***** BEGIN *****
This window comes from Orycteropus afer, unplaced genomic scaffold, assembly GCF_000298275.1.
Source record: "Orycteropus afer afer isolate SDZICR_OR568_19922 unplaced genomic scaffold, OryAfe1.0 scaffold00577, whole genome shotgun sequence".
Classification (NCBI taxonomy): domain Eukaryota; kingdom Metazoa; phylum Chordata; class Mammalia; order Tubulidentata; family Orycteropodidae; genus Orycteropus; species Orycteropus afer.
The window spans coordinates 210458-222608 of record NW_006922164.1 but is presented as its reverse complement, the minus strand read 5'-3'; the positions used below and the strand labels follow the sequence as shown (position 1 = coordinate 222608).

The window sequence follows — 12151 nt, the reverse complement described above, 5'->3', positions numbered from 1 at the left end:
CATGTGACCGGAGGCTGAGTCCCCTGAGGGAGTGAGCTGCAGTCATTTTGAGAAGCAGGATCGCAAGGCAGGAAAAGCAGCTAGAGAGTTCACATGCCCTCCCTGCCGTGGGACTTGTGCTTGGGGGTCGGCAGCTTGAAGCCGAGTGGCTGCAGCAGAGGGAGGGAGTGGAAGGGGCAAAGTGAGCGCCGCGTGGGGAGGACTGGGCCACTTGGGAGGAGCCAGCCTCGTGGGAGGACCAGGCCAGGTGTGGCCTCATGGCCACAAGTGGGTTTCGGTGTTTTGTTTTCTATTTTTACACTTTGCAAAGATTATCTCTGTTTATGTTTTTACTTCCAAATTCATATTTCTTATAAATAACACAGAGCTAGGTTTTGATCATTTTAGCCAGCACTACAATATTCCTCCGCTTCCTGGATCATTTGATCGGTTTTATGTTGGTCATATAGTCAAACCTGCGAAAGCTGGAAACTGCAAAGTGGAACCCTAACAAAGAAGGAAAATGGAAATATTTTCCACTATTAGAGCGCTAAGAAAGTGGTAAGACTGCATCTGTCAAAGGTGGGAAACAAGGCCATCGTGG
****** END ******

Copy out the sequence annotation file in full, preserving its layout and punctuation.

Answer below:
This window comes from Orycteropus afer, unplaced genomic scaffold, assembly GCF_000298275.1.
Source record: "Orycteropus afer afer isolate SDZICR_OR568_19922 unplaced genomic scaffold, OryAfe1.0 scaffold00577, whole genome shotgun sequence".
Classification (NCBI taxonomy): domain Eukaryota; kingdom Metazoa; phylum Chordata; class Mammalia; order Tubulidentata; family Orycteropodidae; genus Orycteropus; species Orycteropus afer.
The window spans coordinates 210458-222608 of record NW_006922164.1 but is presented as its reverse complement, the minus strand read 5'-3'; the positions used below and the strand labels follow the sequence as shown (position 1 = coordinate 222608).

The window sequence follows — 12151 nt, the reverse complement described above, 5'->3', positions numbered from 1 at the left end:
CATGTGACCGGAGGCTGAGTCCCCTGAGGGAGTGAGCTGCAGTCATTTTGAGAAGCAGGATCGCAAGGCAGGAAAAGCAGCTAGAGAGTTCACATGCCCTCCCTGCCGTGGGACTTGTGCTTGGGGGTCGGCAGCTTGAAGCCGAGTGGCTGCAGCAGAGGGAGGGAGTGGAAGGGGCAAAGTGAGCGCCGCGTGGGGAGGACTGGGCCACTTGGGAGGAGCCAGCCTCGTGGGAGGACCAGGCCAGGTGTGGCCTCATGGCCACAAGTGGGTTTCGGTGTTTTGTTTTCTATTTTTACACTTTGCAAAGATTATCTCTGTTTATGTTTTTACTTCCAAATTCATATTTCTTATAAATAACACAGAGCTAGGTTTTGATCATTTTAGCCAGCACTACAATATTCCTCCGCTTCCTGGATCATTTGATCGGTTTTATGTTGGTCATATAGTCAAACCTGCGAAAGCTGGAAACTGCAAAGTGGAACCCTAACAAAGAAGGAAAATGGAAATATTTTCCACTATTAGAGCGCTAAGAAAGTGGTAAGACTGCATCTGTCAAAGGTGGGAAACAAGGCCATCGTGG